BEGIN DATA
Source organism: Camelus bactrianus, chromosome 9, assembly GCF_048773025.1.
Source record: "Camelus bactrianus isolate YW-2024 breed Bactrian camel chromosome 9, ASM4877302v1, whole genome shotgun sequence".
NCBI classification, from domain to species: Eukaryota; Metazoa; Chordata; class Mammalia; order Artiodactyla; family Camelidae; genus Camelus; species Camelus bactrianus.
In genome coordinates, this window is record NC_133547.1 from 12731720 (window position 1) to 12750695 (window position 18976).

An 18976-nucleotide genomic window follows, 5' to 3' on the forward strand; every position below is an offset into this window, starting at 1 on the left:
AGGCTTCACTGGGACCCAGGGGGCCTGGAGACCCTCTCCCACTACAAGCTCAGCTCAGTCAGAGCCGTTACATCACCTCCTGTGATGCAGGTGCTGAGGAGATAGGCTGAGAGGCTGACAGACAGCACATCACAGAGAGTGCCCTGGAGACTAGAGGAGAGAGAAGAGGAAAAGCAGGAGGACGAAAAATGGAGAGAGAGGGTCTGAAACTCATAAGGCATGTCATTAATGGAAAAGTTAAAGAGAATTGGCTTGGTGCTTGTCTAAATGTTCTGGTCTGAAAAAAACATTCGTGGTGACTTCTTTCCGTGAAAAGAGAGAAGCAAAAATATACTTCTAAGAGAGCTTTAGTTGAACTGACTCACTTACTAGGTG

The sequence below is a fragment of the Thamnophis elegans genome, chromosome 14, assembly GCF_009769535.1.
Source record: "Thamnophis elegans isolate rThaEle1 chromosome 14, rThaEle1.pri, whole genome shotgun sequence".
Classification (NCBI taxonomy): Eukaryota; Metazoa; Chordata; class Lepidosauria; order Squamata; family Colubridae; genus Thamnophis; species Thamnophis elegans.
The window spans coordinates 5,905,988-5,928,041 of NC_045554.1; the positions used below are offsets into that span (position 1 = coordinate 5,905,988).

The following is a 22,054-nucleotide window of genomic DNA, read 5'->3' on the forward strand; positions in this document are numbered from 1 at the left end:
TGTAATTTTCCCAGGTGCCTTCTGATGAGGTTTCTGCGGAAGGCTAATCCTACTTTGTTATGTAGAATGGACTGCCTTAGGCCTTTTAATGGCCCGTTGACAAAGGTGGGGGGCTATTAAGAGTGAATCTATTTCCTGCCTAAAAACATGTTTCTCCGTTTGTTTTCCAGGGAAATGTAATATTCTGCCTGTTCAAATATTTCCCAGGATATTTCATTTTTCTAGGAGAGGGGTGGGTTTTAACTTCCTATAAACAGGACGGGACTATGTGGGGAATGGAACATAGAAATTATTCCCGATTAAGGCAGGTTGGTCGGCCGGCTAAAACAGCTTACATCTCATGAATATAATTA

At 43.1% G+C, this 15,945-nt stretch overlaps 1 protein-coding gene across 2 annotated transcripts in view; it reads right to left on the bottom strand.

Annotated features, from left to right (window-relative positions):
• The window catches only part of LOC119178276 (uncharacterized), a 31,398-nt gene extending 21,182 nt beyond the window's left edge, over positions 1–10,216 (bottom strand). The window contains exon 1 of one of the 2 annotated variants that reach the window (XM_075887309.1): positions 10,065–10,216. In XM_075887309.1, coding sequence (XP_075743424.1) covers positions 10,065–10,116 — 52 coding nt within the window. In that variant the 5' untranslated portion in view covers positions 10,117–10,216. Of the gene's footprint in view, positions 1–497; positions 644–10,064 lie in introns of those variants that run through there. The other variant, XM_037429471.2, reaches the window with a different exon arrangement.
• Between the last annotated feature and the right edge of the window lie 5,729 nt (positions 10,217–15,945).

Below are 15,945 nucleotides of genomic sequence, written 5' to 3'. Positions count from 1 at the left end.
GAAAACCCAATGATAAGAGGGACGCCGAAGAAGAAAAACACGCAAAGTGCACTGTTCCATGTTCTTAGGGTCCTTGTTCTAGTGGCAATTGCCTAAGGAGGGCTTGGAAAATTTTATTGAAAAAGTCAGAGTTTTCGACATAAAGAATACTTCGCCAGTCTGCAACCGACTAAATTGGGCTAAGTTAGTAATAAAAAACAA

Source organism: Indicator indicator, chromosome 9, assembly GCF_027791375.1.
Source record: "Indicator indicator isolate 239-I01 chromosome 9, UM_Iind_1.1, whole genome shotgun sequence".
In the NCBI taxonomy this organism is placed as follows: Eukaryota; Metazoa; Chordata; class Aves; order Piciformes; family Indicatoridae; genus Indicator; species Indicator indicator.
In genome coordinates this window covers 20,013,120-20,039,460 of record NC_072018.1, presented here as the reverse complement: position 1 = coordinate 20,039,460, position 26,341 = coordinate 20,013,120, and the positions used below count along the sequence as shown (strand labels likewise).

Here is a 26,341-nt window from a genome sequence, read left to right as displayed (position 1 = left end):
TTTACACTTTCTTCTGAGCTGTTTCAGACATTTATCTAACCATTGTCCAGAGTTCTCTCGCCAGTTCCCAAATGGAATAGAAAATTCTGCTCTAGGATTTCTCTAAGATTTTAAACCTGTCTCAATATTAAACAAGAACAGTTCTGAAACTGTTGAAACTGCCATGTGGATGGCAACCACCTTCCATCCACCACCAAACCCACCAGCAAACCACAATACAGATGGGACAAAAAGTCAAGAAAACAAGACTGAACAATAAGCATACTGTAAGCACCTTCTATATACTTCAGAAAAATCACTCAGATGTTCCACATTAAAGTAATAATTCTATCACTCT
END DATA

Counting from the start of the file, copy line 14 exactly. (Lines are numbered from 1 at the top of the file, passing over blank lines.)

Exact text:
Annotated features, from left to right (window-relative positions):